3. Audit the supplier’s facility

Finding the ideal supplier involves visiting the factory and conducting an audit. You could always decide to visit the factory all by yourself. However, most of the importers prefer to send internal or outside experts for carrying out a detailed examination.

A quality management system audit will include the following:

  • Maintenance of basic facilities
  • Production equipment
  • Production environment
  • Operational procedures and record keeping
  • Materials control
  • During-production control
  • Finished goods control
  • Lab testing
  • Engineering and design
  • HR recruitment and training
  • Business development and management

A few other types of factory audits may also be done on the following:

Social compliance audit like –

  • Workplace safety
  • Labour practices wages
  • Social benefits
  • Good manufacturing practices

An audit conducted prior to starting manufacturing is very helpful in assessing a possible supplier. Audits can do more than just find possible issues in a factory. They may also assist you in selecting the ideal supplier to start your China sourcing.

4. Set clear expectations for your product requirements

As soon as you get in touch with a potential supplier, try to set your expectations. However, now that you have probably selected a supplier, there are several methods you should keep doing throughout your sourcing process.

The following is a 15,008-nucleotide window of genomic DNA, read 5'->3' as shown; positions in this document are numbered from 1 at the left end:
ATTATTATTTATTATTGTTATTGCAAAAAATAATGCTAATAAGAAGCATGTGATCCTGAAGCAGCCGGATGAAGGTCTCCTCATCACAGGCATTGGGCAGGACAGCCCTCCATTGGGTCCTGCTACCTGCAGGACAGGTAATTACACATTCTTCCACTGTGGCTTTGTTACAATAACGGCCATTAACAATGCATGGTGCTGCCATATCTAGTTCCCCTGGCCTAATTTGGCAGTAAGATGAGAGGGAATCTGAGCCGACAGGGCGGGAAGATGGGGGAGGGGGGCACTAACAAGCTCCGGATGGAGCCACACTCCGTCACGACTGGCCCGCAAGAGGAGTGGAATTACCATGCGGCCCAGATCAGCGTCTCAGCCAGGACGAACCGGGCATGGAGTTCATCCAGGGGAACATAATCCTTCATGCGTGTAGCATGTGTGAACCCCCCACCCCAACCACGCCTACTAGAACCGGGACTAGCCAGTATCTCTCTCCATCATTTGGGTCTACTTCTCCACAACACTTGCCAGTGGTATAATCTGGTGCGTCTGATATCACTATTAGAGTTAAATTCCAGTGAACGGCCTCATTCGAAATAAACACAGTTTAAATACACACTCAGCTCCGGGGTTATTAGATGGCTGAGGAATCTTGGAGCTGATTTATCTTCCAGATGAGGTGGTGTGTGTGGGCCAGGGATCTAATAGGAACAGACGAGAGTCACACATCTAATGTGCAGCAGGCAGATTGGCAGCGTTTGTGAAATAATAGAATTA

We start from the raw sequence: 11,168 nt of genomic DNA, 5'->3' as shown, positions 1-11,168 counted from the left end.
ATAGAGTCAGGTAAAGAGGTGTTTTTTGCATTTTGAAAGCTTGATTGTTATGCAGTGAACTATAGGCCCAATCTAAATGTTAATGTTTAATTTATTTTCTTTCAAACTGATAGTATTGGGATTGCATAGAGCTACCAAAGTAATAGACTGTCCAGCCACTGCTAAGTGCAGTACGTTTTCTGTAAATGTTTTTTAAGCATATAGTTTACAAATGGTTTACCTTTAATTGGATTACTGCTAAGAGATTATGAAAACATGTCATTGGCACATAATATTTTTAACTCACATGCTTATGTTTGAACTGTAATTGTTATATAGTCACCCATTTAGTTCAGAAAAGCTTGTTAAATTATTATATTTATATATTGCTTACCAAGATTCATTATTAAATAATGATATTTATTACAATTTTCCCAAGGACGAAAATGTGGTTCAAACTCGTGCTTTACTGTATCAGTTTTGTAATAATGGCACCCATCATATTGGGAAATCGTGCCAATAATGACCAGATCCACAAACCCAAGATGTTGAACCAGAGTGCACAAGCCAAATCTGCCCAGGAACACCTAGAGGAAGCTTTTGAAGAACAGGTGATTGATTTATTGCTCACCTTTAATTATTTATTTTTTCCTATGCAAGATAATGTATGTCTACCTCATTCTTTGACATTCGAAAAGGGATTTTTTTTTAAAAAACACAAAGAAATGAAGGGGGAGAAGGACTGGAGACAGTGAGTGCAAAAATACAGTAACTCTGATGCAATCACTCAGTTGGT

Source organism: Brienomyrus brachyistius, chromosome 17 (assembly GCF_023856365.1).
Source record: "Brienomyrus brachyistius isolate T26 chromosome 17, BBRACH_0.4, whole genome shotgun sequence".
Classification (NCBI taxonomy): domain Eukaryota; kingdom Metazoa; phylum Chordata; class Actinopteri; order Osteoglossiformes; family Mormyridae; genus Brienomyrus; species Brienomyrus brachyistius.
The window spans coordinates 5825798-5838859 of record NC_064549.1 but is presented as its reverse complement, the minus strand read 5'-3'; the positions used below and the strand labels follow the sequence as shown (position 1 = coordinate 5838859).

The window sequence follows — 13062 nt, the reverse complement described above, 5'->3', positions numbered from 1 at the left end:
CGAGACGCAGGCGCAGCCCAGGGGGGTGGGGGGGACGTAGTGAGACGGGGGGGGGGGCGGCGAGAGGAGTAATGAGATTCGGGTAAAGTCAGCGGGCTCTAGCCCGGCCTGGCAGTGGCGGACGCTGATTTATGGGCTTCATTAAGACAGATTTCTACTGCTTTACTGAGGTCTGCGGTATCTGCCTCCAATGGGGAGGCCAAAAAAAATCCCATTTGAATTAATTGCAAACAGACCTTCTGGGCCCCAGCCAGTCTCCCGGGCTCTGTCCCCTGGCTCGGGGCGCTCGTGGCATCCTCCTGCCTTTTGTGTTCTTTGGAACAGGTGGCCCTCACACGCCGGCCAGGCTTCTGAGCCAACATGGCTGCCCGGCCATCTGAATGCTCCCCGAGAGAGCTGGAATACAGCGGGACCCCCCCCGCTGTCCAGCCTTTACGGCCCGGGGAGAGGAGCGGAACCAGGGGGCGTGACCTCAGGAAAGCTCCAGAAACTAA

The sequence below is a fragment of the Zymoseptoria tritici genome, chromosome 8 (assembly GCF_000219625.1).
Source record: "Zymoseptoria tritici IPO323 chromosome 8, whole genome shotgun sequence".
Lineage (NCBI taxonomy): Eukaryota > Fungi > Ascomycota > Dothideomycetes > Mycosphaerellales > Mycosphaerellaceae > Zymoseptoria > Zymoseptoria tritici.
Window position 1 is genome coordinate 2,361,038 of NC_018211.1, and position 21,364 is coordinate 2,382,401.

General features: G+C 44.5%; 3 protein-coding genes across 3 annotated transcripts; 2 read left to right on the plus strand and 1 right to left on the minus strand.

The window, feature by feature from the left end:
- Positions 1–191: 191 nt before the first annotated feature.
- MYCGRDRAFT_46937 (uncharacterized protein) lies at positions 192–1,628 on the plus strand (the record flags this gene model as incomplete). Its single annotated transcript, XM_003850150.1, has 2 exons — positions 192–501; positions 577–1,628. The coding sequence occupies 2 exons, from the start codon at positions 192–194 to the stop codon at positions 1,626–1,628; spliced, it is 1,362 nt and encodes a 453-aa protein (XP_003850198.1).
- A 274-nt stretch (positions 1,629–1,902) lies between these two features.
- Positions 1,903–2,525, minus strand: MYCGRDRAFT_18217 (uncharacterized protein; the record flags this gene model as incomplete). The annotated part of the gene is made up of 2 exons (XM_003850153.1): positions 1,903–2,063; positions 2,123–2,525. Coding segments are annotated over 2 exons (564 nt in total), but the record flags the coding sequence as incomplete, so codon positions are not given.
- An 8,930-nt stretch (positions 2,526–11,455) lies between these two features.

Show the following requirements in your QC checklist:

  • Product dimensions
  • Any Pantone codes for colour specifications
  • Packaging requirements
  • Any on-site testing needed during the inspection
  • Any equipment required for inspection
  • Who should provide the equipment

Another chance to specify additional needs is through the purchase order. Effective POs include:

  • Specifics on the product
  • Incoterms
  • Ex-factory date
  • Basic supplier information
  • Payment conditions.

Setting clear expectations is essential to prevent misunderstandings that frequently result in issues.

5. Conduct product inspection

Checking the quality of the products before they are shipped is the final step in sourcing from China. Visiting the factory personally and inspecting will only be reliable methods to ascertain the quality or status of your order.

A product can typically be inspected by an importer at several phases of manufacture including:

  • Pre-production inspection
  • During production inspection.
  • Final inspection
  • Post packing inspection

Some importers will mostly rely on the supplier’s own QC employees to inspect the goods before it ships, especially those who are new to buying from China. However, the following steps can also be followed:

  • Hiring full-time inspection staff
  • Appoint a sourcing agent to inspect
  • Third-party inspection

Most importers can benefit by taking either of the above ways.

Conclusion

There could always be unexpected problems while working with a new source. It is almost impossible to forecast every possible problem. Whether you are sourcing from China or somewhere else, this is true. By heeding the above guidelines, however, you can protect your clients, your investment, and also yourself.

You are guaranteed to have a better experience if you exercise due diligence at every stage, from choosing a provider to defining expectations and ensuring your supplier is able to fulfil them.